By Jordan Bond of RNZ
Queensland is trying to attract New Zealand nurses with a big ad campaign.
The state government has taken out half-page ads in the New Zealand Herald in the past few days, extolling the virtues of the Sunshine State and the need for nurses and midwives there.
A nurses' union is worried the ads will tap into a sense of dissatisfaction among the Kiwi workforce, who are already voting on whether to strike again. The union is also concerned some might pack their bags.
"Ditch the winter chill," the ad reads, "expand your horizons in sunny Queensland!" The upbeat ad has pictures of smiling nurses with babies, and a photo of a golden sand beach.
A New Zealand nurse in Queensland, Jess Purcell, is already a fan of working in the state.
"I love it - the pay, the conditions."
It was clear from her very first pay.
"I thought they'd paid me way too much money, it was over double what I was paid in New Zealand. I went to them... [they said] 'no, that's what you earn'. I was like 'what?!'"
While she worked with great people in New Zealand, the poor pay and the conditions - including overtime and stretched staffing - was not worth it.
She said Australia had better opportunities and better nurse-to-patient ratios, and she believed the profession was more respected.
"I just think people in New Zealand - especially if you get into nursing young like I did - that's not your only option," Purcell said.
"The other thing that makes me really sad is a lot of my friends that went into nursing are now not nurses because you can't afford life."
New Zealand Nurses Organisation industrial services manager Glenda Alexander said nurses in this country were over it.
"We've been through a protracted bargaining process. They're feeling understaffed, undervalued, and, you know, that sounded to me like a very attractive proposition that that ad was painting," Alexander said.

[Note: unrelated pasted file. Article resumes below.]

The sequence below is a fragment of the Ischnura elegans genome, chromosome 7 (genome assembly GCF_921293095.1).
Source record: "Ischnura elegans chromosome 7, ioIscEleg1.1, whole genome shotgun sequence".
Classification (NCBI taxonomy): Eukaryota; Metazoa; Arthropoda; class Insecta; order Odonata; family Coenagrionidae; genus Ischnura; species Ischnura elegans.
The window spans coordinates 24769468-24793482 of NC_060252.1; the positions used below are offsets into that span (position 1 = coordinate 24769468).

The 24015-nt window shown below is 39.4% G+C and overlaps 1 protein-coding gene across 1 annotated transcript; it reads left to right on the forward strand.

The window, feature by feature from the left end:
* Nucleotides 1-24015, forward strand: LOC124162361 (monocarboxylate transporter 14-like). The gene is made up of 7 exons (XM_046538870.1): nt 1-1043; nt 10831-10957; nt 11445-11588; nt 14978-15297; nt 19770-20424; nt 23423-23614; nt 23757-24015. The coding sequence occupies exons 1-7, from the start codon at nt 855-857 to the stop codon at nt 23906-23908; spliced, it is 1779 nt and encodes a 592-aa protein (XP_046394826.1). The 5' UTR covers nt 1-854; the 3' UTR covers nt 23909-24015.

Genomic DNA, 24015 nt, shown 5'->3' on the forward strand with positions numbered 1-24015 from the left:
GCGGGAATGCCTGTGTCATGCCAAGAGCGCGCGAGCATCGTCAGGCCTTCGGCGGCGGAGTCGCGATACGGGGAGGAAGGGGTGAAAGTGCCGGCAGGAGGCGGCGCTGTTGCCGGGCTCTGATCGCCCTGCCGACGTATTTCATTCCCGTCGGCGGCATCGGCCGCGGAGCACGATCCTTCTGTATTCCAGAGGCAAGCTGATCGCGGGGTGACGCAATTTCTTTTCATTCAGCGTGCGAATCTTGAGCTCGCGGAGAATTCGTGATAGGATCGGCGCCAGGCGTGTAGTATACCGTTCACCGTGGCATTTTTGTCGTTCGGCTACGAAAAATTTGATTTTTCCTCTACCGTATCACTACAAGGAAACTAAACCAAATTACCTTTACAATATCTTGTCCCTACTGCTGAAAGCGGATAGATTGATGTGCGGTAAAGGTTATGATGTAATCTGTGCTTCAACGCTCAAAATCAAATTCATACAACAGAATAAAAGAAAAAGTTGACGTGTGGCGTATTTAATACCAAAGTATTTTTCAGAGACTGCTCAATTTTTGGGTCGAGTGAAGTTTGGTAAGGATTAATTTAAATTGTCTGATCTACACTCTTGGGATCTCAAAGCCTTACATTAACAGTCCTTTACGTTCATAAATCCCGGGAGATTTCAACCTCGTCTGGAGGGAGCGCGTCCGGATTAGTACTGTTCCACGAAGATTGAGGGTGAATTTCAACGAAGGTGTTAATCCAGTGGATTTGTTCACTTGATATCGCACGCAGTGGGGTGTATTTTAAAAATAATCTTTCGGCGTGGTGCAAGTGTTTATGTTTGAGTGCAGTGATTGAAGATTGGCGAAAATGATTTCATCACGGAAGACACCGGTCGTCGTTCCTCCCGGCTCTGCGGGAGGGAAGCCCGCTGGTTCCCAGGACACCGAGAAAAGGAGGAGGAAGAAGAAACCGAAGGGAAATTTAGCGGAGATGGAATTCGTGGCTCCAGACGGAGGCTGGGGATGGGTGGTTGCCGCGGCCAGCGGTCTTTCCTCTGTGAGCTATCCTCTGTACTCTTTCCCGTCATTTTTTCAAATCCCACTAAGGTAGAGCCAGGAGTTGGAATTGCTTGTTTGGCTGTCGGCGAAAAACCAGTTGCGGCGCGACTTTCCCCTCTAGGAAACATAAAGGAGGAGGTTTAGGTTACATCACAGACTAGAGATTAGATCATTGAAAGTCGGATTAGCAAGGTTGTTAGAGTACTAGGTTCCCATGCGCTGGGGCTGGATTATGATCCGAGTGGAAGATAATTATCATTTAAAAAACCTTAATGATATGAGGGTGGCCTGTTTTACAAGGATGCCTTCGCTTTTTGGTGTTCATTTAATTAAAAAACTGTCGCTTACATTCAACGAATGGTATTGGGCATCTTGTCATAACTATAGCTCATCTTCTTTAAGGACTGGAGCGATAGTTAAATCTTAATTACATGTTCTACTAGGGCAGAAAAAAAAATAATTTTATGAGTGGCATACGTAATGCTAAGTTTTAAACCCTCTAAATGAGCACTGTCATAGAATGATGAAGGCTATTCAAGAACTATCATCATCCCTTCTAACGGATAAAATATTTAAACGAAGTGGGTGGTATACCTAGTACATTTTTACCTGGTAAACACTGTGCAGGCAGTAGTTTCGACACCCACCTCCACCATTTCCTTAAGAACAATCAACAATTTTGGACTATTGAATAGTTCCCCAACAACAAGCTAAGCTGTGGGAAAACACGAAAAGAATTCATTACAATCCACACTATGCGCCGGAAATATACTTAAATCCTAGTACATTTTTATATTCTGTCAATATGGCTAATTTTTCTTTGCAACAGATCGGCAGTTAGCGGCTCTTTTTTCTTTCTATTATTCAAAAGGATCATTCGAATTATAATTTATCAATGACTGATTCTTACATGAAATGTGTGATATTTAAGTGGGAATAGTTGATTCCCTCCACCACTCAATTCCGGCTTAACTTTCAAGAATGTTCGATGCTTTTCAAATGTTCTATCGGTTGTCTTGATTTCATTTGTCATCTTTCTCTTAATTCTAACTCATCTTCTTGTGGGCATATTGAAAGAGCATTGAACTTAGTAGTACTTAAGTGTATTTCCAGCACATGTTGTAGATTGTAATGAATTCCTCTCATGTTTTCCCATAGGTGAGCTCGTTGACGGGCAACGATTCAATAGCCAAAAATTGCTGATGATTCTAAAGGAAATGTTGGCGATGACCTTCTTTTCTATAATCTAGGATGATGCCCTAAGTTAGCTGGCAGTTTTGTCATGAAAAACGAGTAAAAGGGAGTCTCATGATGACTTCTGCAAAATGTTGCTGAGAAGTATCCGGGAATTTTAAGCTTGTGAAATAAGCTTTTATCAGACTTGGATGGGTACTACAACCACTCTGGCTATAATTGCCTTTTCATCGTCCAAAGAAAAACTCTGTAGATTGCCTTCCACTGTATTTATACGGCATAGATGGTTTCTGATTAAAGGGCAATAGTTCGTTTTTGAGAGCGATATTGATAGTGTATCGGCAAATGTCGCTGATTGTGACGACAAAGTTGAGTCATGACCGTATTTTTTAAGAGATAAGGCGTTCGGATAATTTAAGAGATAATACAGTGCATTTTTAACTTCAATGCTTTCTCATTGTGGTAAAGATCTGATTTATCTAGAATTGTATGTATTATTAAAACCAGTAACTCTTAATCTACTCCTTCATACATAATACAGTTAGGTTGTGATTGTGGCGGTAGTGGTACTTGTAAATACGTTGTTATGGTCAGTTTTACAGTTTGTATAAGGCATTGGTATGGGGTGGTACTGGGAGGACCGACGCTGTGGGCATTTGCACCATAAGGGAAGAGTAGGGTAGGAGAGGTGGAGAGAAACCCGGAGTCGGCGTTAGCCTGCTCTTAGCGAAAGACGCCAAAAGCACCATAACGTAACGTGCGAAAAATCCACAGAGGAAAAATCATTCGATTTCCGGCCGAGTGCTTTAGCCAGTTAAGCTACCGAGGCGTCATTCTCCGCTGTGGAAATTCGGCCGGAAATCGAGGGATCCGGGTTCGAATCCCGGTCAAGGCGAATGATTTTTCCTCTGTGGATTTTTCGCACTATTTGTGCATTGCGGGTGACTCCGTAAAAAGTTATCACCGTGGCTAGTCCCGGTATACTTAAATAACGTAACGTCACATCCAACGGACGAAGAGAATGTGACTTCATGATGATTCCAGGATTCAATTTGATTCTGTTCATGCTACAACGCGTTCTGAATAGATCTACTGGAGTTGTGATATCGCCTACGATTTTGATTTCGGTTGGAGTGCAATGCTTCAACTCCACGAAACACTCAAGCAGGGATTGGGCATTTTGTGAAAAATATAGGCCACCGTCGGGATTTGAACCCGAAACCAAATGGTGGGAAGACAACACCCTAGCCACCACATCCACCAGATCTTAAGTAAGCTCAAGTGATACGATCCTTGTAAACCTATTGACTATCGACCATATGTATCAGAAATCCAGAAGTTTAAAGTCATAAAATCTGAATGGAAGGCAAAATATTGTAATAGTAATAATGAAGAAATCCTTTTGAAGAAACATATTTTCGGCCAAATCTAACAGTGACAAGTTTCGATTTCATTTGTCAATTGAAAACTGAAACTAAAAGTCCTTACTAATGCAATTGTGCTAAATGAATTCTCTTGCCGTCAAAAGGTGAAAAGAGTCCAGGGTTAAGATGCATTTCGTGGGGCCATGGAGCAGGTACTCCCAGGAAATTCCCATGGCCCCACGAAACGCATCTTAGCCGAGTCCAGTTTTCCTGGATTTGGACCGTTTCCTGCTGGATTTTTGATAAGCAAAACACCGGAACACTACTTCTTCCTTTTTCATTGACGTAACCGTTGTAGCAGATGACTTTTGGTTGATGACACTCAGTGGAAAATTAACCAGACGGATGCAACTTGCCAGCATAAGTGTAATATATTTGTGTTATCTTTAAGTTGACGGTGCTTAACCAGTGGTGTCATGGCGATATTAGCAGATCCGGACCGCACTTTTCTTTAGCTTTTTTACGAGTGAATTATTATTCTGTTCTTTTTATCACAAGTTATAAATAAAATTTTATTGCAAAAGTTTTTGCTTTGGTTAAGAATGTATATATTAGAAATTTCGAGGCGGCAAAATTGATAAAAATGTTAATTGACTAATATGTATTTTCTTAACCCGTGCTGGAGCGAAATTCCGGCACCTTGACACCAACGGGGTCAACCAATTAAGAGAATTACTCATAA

Last month 30,000 nurses walked off the job when contract negotiations broke down and they have just submitted their votes on whether to strike three more times in the coming months.
"I think people will vote with their feet if this is not resolved shortly," Alexander said.
Dunedin nurse Alaina Hunter said there was no shortage of interest in moving to Australia, according to nursing Facebook groups.
"Every day there's someone saying 'does anyone have an agency contact or hospital contact [in Australia]' or 'how do I go about getting my registration?' Every day someone's asking a question about how they can leave," Hunter said.
Hunter also nursed in Sydney for years. She loved her time there but warned it was not the utopia painted by ads.
"My ex-colleagues from Sydney are currently striking at the moment for the very same issues we are. Not so much pay, but conditions. They're striking for ratios. They have all the same issues. The conditions are pretty much the same."
She said although salaries were higher, if you were in a big city living costs were higher too. Hunter said she loved her time in Sydney, and, if she had her time again, she would do the same thing.
The results of the vote on whether nurses will strike again should be known today. The proposed strikes are late July for 24 hours, mid-August for eight hours, and mid-September for 24 hours.
The District Health Boards said they were "disappointed" strikes were still an option. Spokesperson Dale Oliff said DHBs had "moved significantly" over the last six months and had made three offers, each better than the last. He said they had tried to meet the union in the middle, and added that negotiation involved compromise.